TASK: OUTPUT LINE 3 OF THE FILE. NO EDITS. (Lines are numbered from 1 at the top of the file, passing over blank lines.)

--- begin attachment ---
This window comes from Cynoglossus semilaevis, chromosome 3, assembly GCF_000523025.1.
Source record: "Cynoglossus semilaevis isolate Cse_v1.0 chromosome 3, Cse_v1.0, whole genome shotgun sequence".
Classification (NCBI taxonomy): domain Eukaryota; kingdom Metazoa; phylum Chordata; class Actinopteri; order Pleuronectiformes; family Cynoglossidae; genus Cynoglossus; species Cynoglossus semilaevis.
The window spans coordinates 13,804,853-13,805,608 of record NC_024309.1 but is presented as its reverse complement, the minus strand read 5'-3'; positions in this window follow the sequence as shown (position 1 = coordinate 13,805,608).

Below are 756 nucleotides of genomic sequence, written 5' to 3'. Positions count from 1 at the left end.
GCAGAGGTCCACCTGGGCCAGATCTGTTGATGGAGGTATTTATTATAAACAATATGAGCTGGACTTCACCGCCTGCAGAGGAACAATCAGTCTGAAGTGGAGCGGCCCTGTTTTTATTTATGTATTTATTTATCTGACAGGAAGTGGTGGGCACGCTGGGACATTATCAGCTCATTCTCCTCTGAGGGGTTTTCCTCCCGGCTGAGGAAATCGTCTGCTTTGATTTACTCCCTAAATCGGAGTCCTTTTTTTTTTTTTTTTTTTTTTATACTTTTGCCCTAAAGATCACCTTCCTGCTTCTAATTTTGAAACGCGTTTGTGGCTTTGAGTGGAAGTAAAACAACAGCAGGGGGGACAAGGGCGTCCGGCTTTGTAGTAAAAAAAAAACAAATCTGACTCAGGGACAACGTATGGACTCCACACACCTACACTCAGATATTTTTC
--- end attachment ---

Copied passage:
Classification (NCBI taxonomy): domain Eukaryota; kingdom Metazoa; phylum Chordata; class Actinopteri; order Pleuronectiformes; family Cynoglossidae; genus Cynoglossus; species Cynoglossus semilaevis.